Feeling very handy, I begin trying to drill the hole. I get the bit spinning as it should and start pressing it into the brick. It starts making a loud drilling sound: BDZZZZZZZZZZZZZZZDZ. But after a minute or two I don’t seem to be making any progress. So I start pushing harder. The drilling noise gets louder, and I start to sweat. Eventually I’ve run down half the battery, and I look at the hole. All that noise and furious spinning, I discover, has produced nothing more than a tiny divot less than a quarter of an inch deep. 

At this point it occurs to me that I might be doing something wrong. So I go back into the house, pull up the great DIY Bible (YouTube), and quickly discover the problem. It turns out — perhaps readers will know all about this, but it was news to me—that you can’t drill holes in brick without some special tools. Specifically, you need a hammer drill, which is a lot more powerful than a battery held one and adds percussive force to the drilling, and you also need a mortar drill bit, which is an extra-hard drill bit designed especially for tough surfaces like brick. 

After dutifully procuring these tools, I return to the wall, bring the hammer drill with the mortar bit to that same little divot, and ZZSHEW! The drill does the job in about half a second — it’s like the wall is made of butter.

A good theory of change, an accurate theory of change, is the difference between forms of ministry where you put in huge amounts of energy and effort but very little happens, and ministries that, frankly, work. 

To put it another way: if your current approach to ministry isn’t working, then chances are, you’re using the wrong tools. You’re wielding some faulty theological assumptions. A faulty theory of change is the equivalent of using a battery-operated household drill on a brick wall.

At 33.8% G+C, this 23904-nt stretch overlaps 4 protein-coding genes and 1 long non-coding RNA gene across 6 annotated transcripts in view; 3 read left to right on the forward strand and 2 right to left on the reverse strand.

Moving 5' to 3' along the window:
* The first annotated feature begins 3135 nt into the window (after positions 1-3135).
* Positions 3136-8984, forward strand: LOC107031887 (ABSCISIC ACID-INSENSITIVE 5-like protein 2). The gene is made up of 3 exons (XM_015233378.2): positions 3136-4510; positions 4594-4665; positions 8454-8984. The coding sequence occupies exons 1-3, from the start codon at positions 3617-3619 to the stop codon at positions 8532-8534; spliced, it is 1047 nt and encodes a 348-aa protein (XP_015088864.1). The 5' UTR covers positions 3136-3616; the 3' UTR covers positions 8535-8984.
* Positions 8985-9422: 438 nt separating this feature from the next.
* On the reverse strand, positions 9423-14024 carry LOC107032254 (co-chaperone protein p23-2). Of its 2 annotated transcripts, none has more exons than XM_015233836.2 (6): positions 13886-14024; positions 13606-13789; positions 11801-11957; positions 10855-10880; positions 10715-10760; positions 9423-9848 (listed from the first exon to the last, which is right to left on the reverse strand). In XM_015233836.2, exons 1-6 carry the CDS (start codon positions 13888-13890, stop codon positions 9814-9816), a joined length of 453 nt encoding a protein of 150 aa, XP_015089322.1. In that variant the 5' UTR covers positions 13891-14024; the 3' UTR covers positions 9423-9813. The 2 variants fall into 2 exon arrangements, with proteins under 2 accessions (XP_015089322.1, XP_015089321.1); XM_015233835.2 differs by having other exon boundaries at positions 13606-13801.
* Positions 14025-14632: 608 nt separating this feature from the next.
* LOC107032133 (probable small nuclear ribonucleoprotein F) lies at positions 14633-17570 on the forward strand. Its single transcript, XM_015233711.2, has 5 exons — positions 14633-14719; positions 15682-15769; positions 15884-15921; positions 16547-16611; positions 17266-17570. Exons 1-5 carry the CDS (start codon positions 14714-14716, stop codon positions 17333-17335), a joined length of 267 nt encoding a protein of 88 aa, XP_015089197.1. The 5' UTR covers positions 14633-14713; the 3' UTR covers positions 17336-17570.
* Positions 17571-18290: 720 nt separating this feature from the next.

Dan Callis, Border Crossings, 2018. Oil and fiber on paper, 24 x 68 in.

Part II:

Okay, now I’m going to do a very daring thing for an academic theologian. Rather than just describing stuff, rather than just giving typologies and categories and nuances like a good emotionally distanced scholar, I’m going to take a great risk and tell you what I think. Because I do think there is one theory of change that is better than the others, and I want to tell you what it is and what it means.

What is the ministry equivalent of a hammer drill with a mortar drill bit? Let’s call it the “Augustinian approach.” This was first developed in the early fifth century by the greatest of all theologians in the Latin West, Augustine of Hippo. He developed it through a combination of reflecting on his own conversion experience and arguing with a new theology that had emerged in the fourth century, which we now call Pelagianism. 

The Pelagians, in Augustine’s eyes, had a bad theory of change. They had a mistaken view of human nature, and they had a deficient view of divine grace. They thought that God worked in Christians through two means: first, he had created them with a powerful capacity for moral willing, such that to be a good person the main thing you had to do was deploy this capacity. Second, God had given them a blueprint for his vision of human life in the Bible, so that they would know what he wanted them to use their will for. Their theory of change, then, was to read the Bible and then try very hard to do what it said.

Augustine found this view both naïve and at odds with what Scripture says about human nature. Drawing especially on Paul’s statements about the inability of divine law to produce the righteousness it calls for, as well as the Sermon on the Mount, Augustine argued that the core engine of human nature is not the will but the heart and its desires. And he pointed out that it is extremely hard to change hearts—so hard in fact, that only God can do it, through the Holy Spirit. Here is Augustine’s most classic description: